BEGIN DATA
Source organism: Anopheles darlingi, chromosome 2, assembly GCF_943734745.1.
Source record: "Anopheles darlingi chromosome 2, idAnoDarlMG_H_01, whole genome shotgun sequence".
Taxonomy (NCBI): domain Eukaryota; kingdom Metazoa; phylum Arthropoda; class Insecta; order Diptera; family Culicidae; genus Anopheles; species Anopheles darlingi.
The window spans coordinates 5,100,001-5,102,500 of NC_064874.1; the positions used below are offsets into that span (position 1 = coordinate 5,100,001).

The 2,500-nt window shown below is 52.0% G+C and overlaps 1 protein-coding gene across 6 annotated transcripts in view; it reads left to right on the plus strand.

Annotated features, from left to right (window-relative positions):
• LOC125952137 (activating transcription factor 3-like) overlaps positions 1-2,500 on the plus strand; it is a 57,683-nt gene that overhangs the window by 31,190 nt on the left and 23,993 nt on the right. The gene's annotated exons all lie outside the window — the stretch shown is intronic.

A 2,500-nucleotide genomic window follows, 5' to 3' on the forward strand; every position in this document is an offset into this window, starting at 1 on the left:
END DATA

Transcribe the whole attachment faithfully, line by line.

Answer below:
Source organism: Anopheles darlingi, chromosome 2, assembly GCF_943734745.1.
Source record: "Anopheles darlingi chromosome 2, idAnoDarlMG_H_01, whole genome shotgun sequence".
Taxonomy (NCBI): domain Eukaryota; kingdom Metazoa; phylum Arthropoda; class Insecta; order Diptera; family Culicidae; genus Anopheles; species Anopheles darlingi.
The window spans coordinates 5,100,001-5,102,500 of NC_064874.1; the positions used below are offsets into that span (position 1 = coordinate 5,100,001).

The 2,500-nt window shown below is 52.0% G+C and overlaps 1 protein-coding gene across 6 annotated transcripts in view; it reads left to right on the plus strand.

Annotated features, from left to right (window-relative positions):
• LOC125952137 (activating transcription factor 3-like) overlaps positions 1-2,500 on the plus strand; it is a 57,683-nt gene that overhangs the window by 31,190 nt on the left and 23,993 nt on the right. The gene's annotated exons all lie outside the window — the stretch shown is intronic.

A 2,500-nucleotide genomic window follows, 5' to 3' on the forward strand; every position in this document is an offset into this window, starting at 1 on the left: